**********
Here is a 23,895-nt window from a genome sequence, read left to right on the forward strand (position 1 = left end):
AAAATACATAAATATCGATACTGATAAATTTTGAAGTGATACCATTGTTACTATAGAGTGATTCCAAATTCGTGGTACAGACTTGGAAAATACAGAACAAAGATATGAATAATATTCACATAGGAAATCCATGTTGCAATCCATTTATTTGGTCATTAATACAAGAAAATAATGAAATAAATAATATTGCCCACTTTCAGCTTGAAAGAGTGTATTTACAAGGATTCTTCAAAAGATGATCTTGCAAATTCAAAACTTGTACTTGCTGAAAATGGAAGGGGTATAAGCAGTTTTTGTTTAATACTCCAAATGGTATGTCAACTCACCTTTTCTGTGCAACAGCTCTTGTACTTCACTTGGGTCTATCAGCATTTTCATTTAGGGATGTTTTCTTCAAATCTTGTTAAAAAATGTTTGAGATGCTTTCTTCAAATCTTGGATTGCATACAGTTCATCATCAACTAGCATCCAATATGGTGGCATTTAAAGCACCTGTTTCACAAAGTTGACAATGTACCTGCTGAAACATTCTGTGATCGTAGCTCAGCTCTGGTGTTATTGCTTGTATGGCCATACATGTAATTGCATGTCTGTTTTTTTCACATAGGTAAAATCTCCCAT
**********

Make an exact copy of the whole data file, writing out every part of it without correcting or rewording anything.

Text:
Here is a 23,895-nt window from a genome sequence, read left to right on the forward strand (position 1 = left end):
AAAATACATAAATATCGATACTGATAAATTTTGAAGTGATACCATTGTTACTATAGAGTGATTCCAAATTCGTGGTACAGACTTGGAAAATACAGAACAAAGATATGAATAATATTCACATAGGAAATCCATGTTGCAATCCATTTATTTGGTCATTAATACAAGAAAATAATGAAATAAATAATATTGCCCACTTTCAGCTTGAAAGAGTGTATTTACAAGGATTCTTCAAAAGATGATCTTGCAAATTCAAAACTTGTACTTGCTGAAAATGGAAGGGGTATAAGCAGTTTTTGTTTAATACTCCAAATGGTATGTCAACTCACCTTTTCTGTGCAACAGCTCTTGTACTTCACTTGGGTCTATCAGCATTTTCATTTAGGGATGTTTTCTTCAAATCTTGTTAAAAAATGTTTGAGATGCTTTCTTCAAATCTTGGATTGCATACAGTTCATCATCAACTAGCATCCAATATGGTGGCATTTAAAGCACCTGTTTCACAAAGTTGACAATGTACCTGCTGAAACATTCTGTGATCGTAGCTCAGCTCTGGTGTTATTGCTTGTATGGCCATACATGTAATTGCATGTCTGTTTTTTTCACATAGGTAAAATCTCCCAT